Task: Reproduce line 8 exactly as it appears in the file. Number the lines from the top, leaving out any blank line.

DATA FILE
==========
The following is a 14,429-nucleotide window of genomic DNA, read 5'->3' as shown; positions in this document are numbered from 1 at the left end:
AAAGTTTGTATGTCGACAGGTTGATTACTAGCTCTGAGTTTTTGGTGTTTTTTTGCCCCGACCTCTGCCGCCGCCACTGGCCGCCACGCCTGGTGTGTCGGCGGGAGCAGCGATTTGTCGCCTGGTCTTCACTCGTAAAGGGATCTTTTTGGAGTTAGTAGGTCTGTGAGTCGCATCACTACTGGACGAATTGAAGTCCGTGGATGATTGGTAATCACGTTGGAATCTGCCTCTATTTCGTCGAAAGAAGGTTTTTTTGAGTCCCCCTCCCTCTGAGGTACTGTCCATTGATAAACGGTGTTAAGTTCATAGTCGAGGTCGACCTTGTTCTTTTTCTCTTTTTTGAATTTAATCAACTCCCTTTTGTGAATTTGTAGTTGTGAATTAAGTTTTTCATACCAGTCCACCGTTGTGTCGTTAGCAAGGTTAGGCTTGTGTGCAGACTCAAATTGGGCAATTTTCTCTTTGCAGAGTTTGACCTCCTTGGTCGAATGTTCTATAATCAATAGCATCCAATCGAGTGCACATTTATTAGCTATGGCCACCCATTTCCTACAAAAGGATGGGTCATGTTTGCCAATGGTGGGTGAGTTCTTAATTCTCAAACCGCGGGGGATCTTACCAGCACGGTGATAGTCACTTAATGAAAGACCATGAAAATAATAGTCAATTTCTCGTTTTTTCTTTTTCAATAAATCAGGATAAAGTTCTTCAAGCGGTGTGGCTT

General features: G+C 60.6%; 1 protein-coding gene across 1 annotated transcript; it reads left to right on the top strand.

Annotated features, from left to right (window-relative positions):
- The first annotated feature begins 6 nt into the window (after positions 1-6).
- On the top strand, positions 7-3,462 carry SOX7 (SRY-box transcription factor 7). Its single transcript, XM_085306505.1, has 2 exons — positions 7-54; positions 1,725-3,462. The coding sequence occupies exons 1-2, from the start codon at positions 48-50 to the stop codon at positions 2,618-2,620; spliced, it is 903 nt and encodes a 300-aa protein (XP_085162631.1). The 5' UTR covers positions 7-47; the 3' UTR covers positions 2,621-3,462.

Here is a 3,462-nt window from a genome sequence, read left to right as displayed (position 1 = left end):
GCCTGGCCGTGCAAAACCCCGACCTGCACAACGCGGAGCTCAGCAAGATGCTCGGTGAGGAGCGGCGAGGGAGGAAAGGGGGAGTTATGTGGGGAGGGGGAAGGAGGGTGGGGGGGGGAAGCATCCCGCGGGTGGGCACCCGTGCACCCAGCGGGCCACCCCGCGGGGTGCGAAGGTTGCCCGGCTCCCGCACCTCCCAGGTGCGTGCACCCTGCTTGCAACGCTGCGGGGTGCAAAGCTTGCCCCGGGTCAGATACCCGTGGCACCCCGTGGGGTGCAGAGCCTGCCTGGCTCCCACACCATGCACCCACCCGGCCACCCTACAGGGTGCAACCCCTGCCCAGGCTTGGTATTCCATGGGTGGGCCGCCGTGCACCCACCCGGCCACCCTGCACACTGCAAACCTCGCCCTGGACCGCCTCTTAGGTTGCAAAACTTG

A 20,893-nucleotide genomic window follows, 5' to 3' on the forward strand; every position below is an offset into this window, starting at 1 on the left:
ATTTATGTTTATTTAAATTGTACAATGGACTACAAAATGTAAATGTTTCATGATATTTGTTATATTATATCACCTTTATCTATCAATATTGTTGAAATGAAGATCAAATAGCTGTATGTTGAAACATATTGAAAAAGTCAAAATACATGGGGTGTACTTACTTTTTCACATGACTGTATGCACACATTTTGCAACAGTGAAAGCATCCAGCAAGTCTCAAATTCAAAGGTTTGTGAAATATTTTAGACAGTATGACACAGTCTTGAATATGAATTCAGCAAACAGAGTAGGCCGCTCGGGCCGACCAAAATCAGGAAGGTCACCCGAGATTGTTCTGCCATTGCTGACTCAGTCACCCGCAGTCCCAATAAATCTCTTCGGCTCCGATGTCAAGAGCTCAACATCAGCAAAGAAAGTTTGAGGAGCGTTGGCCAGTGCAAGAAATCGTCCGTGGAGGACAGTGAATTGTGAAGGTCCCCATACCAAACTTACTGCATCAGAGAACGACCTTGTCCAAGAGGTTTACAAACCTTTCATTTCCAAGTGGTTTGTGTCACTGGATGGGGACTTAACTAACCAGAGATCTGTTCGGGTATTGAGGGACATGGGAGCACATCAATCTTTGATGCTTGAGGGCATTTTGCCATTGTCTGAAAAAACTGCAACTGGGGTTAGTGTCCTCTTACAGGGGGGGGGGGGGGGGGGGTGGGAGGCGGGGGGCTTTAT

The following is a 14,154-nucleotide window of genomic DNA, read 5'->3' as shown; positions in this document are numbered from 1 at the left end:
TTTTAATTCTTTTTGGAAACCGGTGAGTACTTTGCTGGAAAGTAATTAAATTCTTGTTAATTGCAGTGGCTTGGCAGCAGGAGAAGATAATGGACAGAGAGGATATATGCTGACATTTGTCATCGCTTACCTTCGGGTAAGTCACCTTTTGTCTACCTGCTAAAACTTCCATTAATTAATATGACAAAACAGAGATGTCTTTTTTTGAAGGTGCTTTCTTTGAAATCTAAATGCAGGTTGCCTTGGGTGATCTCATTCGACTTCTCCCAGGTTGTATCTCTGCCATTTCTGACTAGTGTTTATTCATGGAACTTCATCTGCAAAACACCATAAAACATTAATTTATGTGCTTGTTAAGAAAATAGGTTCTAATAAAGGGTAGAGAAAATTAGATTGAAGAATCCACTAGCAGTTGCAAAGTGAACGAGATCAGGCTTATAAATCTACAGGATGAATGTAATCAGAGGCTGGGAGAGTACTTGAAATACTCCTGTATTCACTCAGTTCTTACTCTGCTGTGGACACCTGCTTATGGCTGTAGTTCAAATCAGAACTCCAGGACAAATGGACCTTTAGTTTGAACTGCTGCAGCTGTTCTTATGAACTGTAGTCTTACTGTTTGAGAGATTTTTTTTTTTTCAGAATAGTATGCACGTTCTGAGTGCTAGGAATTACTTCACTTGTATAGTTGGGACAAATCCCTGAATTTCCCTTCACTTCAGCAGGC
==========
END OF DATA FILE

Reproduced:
GCCTGGCCGTGCAAAACCCCGACCTGCACAACGCGGAGCTCAGCAAGATGCTCGGTGAGGAGCGGCGAGGGAGGAAAGGGGGAGTTATGTGGGGAGGGGGAAGGAGGGTGGGGGGGGGAAGCATCCCGCGGGTGGGCACCCGTGCACCCAGCGGGCCACCCCGCGGGGTGCGAAGGTTGCCCGGCTCCCGCACCTCCCAGGTGCGTGCACCCTGCTTGCAACGCTGCGGGGTGCAAAGCTTGCCCCGGGTCAGATACCCGTGGCACCCCGTGGGGTGCAGAGCCTGCCTGGCTCCCACACCATGCACCCACCCGGCCACCCTACAGGGTGCAACCCCTGCCCAGGCTTGGTATTCCATGGGTGGGCCGCCGTGCACCCACCCGGCCACCCTGCACACTGCAAACCTCGCCCTGGACCGCCTCTTAGGTTGCAAAACTTG